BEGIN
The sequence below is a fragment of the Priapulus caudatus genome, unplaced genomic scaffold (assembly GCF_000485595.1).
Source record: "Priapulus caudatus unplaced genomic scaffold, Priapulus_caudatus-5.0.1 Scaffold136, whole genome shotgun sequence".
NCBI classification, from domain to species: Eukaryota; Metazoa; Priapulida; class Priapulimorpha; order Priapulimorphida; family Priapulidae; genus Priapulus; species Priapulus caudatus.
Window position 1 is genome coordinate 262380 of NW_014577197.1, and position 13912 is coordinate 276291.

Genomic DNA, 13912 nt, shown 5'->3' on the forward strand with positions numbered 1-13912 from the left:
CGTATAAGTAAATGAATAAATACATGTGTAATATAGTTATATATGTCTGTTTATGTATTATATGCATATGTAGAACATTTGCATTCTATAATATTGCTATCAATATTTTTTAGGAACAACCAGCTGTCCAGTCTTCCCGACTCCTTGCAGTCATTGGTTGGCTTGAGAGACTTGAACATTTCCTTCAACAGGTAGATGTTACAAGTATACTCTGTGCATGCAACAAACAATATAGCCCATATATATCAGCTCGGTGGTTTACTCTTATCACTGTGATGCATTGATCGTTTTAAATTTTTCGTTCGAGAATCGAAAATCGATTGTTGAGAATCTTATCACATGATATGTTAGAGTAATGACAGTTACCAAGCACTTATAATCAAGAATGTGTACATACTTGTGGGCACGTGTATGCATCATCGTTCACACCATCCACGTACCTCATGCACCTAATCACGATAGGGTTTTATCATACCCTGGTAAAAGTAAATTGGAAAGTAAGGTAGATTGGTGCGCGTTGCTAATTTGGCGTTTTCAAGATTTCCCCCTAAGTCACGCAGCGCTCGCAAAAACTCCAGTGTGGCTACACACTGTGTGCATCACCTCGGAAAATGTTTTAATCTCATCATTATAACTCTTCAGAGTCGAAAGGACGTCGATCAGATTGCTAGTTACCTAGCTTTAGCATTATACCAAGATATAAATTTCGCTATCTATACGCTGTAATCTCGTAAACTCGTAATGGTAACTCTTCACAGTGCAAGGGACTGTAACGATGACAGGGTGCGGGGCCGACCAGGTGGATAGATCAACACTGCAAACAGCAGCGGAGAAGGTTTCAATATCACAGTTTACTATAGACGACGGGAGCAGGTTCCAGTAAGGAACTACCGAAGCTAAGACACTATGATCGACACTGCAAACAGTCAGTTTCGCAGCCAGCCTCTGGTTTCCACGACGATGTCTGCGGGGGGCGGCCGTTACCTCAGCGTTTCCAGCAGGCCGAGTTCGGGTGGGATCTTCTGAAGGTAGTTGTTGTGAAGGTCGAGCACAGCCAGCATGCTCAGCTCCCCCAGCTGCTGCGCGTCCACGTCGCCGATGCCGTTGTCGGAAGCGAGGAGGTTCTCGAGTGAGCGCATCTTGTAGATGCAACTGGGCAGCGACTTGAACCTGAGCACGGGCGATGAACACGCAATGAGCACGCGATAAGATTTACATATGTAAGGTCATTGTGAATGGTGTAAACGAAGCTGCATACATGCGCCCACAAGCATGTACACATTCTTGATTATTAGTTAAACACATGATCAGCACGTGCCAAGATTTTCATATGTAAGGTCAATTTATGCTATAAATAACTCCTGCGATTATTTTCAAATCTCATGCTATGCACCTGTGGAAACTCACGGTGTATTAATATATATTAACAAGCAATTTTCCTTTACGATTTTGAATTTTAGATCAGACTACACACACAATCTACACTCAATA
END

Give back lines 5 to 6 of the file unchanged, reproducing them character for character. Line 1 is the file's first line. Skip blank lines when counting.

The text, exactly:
Genomic DNA, 13912 nt, shown 5'->3' on the forward strand with positions numbered 1-13912 from the left:
CGTATAAGTAAATGAATAAATACATGTGTAATATAGTTATATATGTCTGTTTATGTATTATATGCATATGTAGAACATTTGCATTCTATAATATTGCTATCAATATTTTTTAGGAACAACCAGCTGTCCAGTCTTCCCGACTCCTTGCAGTCATTGGTTGGCTTGAGAGACTTGAACATTTCCTTCAACAGGTAGATGTTACAAGTATACTCTGTGCATGCAACAAACAATATAGCCCATATATATCAGCTCGGTGGTTTACTCTTATCACTGTGATGCATTGATCGTTTTAAATTTTTCGTTCGAGAATCGAAAATCGATTGTTGAGAATCTTATCACATGATATGTTAGAGTAATGACAGTTACCAAGCACTTATAATCAAGAATGTGTACATACTTGTGGGCACGTGTATGCATCATCGTTCACACCATCCACGTACCTCATGCACCTAATCACGATAGGGTTTTATCATACCCTGGTAAAAGTAAATTGGAAAGTAAGGTAGATTGGTGCGCGTTGCTAATTTGGCGTTTTCAAGATTTCCCCCTAAGTCACGCAGCGCTCGCAAAAACTCCAGTGTGGCTACACACTGTGTGCATCACCTCGGAAAATGTTTTAATCTCATCATTATAACTCTTCAGAGTCGAAAGGACGTCGATCAGATTGCTAGTTACCTAGCTTTAGCATTATACCAAGATATAAATTTCGCTATCTATACGCTGTAATCTCGTAAACTCGTAATGGTAACTCTTCACAGTGCAAGGGACTGTAACGATGACAGGGTGCGGGGCCGACCAGGTGGATAGATCAACACTGCAAACAGCAGCGGAGAAGGTTTCAATATCACAGTTTACTATAGACGACGGGAGCAGGTTCCAGTAAGGAACTACCGAAGCTAAGACACTATGATCGACACTGCAAACAGTCAGTTTCGCAGCCAGCCTCTGGTTTCCACGACGATGTCTGCGGGGGGCGGCCGTTACCTCAGCGTTTCCAGCAGGCCGAGTTCGGGTGGGATCTTCTGAAGGTAGTTGTTGTGAAGGTCGAGCACAGCCAGCATGCTCAGCTCCCCCAGCTGCTGCGCGTCCACGTCGCCGATGCCGTTGTCGGAAGCGAGGAGGTTCTCGAGTGAGCGCATCTTGTAGATGCAACTGGGCAGCGACTTGAACCTGAGCACGGGCGATGAACACGCAATGAGCACGCGATAAGATTTACATATGTAAGGTCATTGTGAATGGTGTAAACGAAGCTGCATACATGCGCCCACAAGCATGTACACATTCTTGATTATTAGTTAAACACATGATCAGCACGTGCCAAGATTTTCATATGTAAGGTCAATTTATGCTATAAATAACTCCTGCGATTATTTTCAAATCTCATGCTATGCACCTGTGGAAACTCACGGTGTATTAATATATATTAACAAGCAATTTTCCTTTACGATTTTGAATTTTAGATCAGACTACACACACAATCTACACTCAATA